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000001b British nobility
Wikipedia on British nobility

The British nobility is made up of the peerage and the (landed) gentry. The nobility of its four constituent home nations has played a major role in shaping the history of the country, although the hereditary peerage now retain only the rights to stand for election to the House of Lords, dining rights there, position in the formal order of precedence, the right to certain titles, and the alleged right to an audience (a private meeting) with the monarch. More than a third of British land is in the hands of aristocrats and traditional landed gentry.

Main article: Peerages in the United Kingdom

The British nobility in the narrow sense consists of members of the immediate families of peers who bear courtesy titles or honorifics. Members of the peerage carry the titles of duke, marquess, earl, viscount or baron. British peers are sometimes referred to generically as lords, although individual dukes are not so styled when addressed or by reference.

All modern British honours, including peerage dignities, are created directly by the Crown and take effect when letters patent are issued, affixed with the Great Seal of the Realm. The Sovereign is considered to be the fount of honour and, as "the fountain and source of all dignities cannot hold a dignity from himself," that is cannot hold a British peerage.

Landed gentry
Main article: Landed gentry

Descendants in the male line of peers and children of women who are peeresses in their own right, as well as baronets, knights, dames and certain other persons who bear no peerage titles, belong to the landed gentry, deemed members of the non-peerage nobility below whom they rank.

The untitled nobility consists of all those who bear formally matriculated, or recorded, armorial bearings. CILANE (the European Commission of the Nobility {"Commission d'information et de liaison des associations nobles d'Europe"} was established in Paris in April 1959) and the Sovereign Military Order of Malta[5] both consider armorial bearings as the main, if not sole, mark of nobility in Britain.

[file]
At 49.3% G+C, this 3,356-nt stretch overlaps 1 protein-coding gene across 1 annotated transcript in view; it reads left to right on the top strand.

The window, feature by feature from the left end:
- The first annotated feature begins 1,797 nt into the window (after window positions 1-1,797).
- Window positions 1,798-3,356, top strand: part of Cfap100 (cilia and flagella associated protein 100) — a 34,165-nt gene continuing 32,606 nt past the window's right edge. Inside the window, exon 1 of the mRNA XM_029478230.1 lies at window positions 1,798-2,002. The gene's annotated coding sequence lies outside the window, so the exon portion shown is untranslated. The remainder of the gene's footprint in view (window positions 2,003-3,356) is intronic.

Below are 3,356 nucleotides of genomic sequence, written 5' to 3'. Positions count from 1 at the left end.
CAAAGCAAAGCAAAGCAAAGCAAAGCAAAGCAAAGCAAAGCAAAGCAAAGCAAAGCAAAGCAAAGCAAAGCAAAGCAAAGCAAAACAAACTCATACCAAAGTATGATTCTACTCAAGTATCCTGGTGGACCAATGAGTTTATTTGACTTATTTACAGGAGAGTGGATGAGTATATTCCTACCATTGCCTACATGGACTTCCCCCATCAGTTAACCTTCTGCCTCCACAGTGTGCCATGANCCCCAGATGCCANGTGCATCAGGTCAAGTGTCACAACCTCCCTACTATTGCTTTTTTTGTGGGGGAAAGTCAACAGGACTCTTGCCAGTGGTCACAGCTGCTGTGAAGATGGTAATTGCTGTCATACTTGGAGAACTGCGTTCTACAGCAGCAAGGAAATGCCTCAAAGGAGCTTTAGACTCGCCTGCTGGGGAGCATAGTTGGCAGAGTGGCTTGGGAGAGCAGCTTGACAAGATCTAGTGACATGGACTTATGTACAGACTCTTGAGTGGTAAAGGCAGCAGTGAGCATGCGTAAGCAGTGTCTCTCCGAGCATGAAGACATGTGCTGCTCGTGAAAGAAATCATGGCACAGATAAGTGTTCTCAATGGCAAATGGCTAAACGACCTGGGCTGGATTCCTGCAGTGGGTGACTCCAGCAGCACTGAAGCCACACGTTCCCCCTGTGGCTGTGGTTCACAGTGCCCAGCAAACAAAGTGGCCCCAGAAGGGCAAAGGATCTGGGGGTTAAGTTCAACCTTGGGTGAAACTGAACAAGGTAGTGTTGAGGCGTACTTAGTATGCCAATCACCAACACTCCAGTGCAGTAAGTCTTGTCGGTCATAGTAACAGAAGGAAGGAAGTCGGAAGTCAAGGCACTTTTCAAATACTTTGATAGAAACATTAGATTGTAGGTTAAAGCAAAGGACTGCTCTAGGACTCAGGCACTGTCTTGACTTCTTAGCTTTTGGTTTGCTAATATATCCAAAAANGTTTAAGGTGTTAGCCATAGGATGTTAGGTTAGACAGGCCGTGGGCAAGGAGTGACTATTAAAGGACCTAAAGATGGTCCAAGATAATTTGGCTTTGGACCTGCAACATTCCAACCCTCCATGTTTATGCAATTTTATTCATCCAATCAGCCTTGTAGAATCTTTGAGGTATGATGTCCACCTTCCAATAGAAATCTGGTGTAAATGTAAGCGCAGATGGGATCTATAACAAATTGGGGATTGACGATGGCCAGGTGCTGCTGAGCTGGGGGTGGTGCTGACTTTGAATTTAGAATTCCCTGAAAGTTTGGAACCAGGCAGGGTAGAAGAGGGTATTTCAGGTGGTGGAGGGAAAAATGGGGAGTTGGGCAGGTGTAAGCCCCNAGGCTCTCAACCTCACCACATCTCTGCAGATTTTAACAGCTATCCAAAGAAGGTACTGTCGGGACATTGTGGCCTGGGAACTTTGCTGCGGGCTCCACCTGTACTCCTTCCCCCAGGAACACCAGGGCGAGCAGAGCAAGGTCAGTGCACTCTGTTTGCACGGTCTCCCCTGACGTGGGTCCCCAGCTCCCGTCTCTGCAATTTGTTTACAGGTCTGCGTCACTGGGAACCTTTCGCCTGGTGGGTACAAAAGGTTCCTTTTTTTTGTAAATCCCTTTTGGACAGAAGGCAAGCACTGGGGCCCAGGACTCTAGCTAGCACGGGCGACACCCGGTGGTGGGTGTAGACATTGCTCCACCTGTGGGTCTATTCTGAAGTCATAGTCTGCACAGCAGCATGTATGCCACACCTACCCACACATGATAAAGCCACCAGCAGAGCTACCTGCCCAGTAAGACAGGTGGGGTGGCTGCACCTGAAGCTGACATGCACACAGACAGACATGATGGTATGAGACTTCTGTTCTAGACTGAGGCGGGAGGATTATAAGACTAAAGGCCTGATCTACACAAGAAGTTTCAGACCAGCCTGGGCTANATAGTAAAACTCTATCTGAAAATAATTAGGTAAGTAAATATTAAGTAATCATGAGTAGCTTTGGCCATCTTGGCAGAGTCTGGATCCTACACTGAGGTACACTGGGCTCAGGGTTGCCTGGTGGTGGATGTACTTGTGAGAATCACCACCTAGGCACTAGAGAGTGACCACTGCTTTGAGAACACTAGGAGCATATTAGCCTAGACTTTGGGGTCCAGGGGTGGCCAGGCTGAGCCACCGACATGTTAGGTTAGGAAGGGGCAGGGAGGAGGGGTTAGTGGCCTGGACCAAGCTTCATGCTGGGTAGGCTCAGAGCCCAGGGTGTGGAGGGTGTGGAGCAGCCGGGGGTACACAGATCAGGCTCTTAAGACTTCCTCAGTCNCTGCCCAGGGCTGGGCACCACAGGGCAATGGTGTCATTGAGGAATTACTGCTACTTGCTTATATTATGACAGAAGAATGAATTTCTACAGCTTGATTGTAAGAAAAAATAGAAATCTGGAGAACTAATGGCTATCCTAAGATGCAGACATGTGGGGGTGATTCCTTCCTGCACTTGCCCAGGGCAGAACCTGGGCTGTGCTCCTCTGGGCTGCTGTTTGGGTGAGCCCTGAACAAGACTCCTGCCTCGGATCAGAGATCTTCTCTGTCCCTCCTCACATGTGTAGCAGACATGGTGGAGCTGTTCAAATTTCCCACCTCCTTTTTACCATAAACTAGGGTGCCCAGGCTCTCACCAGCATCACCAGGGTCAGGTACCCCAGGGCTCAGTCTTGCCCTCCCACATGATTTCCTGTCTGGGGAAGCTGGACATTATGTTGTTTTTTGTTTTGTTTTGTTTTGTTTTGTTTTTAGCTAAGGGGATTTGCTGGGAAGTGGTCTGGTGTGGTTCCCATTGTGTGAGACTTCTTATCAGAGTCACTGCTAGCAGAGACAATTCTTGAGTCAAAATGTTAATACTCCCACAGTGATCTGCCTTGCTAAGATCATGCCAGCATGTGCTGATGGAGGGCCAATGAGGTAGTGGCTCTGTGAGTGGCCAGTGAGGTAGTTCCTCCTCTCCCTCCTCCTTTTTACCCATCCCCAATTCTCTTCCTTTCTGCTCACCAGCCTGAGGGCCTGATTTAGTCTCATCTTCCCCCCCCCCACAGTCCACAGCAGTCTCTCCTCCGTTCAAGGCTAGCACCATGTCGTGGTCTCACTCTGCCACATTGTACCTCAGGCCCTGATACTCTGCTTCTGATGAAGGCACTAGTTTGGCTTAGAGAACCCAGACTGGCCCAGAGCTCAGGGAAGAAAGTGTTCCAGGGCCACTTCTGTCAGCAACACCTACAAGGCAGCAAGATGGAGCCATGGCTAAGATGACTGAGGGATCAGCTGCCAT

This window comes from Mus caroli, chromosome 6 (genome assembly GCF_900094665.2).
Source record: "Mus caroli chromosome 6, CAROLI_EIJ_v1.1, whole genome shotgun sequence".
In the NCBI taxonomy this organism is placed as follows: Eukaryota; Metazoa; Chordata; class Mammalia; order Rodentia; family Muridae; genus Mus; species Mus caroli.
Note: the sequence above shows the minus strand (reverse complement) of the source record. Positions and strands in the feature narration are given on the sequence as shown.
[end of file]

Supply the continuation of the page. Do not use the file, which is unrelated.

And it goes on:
Other than their designation, such as Gentleman or Esquire, they enjoy only the privilege of a position in the formal orders of precedence in the United Kingdom. The largest portion of the British aristocracy has historically been the landed gentry, made up of baronets and the non-titled armigerous landowners whose families hailed from the medieval feudal class (referred to as gentlemen due to their income solely deriving from land ownership).

Non-hereditary nobility

It is often wrongly assumed that knighthoods and life peerages cannot grant hereditary nobility. The bestowal of a peerage or a knighthood is seen as due reason for a grant of arms by Garter King of Arms or the Lord Lyon King of Arms, and thus, those who make use of it attain hereditary nobility. The eldest son of a Knight and his eldest sons in perpetuity attain the rank of Esquire.

The only form of non-hereditary nobility in Great Britain is that associated with certain offices, which give the rank of Gentleman for the duration of tenure, or for life. Some offices and ranks also give the rank of Esquire for life.


The Monarch grants Peerages, Baronetcies and Knighthoods (nowadays mostly Life Peerages and Knighthoods) to citizens of the United Kingdom and Commonwealth Realms at the advice of the Prime Minister. Honours lists are published regularly on important occasions.

Untitled nobility, i.e. gentility, being identical to armigers, falls into the jurisdiction of the College of Arms and Lyon Court. Part of the Monarch's fons honorum—the power to grant arms—has been de facto devolved to Garter King of Arms and Lord Lyon King of Arms, respectively. A grant of arms is in every regard equivalent to a patent of nobility on the Continent; depending on jurisdiction and circumstances it can be seen as either an act of ennoblement or a confirmation of nobility.

Thus, along with Belgium and Spain, the United Kingdom remains one of the few countries in which nobility is still granted and the nobility (except for the hereditary peerage and baronetage) does not form a closed, purely "historical" class.

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